My mind is very much drawn to contemplations of effort and surrender today, so here's another excerpt from one of my recent yoga essays:

    Effort and surrender. "Ay, there's the rub," to borrow a phrase from Hamlet. We do our practice, whatever that means for each of us; we are compelled to interact honestly with the world and treat each other as well as we can, but we don't control the outcomes of our actions. Effort is trying to do whatever is right in the moment; surrender is hoping like hell that our actions are beneficial to others (and to ourselves), and realizing that the effects of our actions are beyond our ability to control. Sometimes, everything turns out the way we think it should. Sometimes, well, not so much. Effort and surrender is intense practice, so a lot of the time we try to avoid it. Donna Farhi enumerates some common avoidance techniques: neurosis (throwing our hands up and saying, "I can't control anything; it's all someone else's fault; I give up."), half hearted effort (self-explanatory), conditional perfectionism (diligent effort coupled with a refusal to accept any outcome but the one we desire), and impossible perfectionism (in which we keep moving the goal state so that it can never be achieved, because achieving some desired outcome would require relinquishing control). Diligent, honest effort followed by genuine surrender opens the doors to possibilities that just can't present themselves otherwise.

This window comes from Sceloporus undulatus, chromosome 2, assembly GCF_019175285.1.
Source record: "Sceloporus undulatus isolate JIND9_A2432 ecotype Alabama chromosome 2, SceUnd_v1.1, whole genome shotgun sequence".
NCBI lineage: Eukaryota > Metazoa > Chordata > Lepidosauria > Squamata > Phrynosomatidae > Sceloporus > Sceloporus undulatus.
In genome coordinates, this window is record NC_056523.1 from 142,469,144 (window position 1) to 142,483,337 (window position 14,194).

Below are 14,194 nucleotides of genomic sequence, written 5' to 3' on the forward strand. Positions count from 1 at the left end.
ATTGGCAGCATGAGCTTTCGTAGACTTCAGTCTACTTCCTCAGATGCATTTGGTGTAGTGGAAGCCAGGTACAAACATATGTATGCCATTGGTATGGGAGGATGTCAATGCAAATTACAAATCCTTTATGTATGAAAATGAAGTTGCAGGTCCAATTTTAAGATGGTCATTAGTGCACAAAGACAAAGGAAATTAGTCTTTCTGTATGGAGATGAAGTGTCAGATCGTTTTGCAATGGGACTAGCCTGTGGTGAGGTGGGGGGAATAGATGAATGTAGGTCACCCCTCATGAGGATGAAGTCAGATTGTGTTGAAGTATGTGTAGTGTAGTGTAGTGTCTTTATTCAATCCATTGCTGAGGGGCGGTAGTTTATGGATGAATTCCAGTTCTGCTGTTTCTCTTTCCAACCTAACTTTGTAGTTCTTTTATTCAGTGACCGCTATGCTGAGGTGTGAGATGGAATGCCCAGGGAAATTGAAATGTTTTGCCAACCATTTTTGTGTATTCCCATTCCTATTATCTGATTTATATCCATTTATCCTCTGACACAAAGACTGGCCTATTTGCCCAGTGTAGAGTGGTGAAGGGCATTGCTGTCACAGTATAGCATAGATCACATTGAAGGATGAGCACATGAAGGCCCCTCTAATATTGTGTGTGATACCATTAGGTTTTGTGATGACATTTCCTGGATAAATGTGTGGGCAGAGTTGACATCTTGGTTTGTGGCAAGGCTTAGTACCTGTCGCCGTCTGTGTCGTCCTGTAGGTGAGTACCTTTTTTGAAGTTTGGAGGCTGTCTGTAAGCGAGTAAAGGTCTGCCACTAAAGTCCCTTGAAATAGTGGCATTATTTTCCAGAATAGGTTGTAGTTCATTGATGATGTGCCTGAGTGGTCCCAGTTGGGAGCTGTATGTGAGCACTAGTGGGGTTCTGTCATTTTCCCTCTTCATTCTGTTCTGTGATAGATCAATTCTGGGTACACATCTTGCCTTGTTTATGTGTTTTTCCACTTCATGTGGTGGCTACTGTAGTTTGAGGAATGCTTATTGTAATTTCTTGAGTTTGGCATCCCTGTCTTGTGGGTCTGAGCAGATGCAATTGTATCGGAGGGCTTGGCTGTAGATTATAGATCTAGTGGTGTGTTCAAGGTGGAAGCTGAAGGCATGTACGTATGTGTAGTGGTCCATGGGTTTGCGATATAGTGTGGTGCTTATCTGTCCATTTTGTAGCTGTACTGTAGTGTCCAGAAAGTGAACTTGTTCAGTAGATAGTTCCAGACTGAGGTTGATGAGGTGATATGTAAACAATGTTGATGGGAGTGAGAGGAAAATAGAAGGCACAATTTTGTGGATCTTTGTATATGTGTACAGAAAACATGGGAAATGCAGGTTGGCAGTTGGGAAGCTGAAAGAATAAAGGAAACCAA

Not that I'm any sort of an expert on surrendering control. I understand it in theory well enough, but theory isn't worth a damn when the rubber hits the pavement.

    On an up note, here's another snippet from an earlier essay: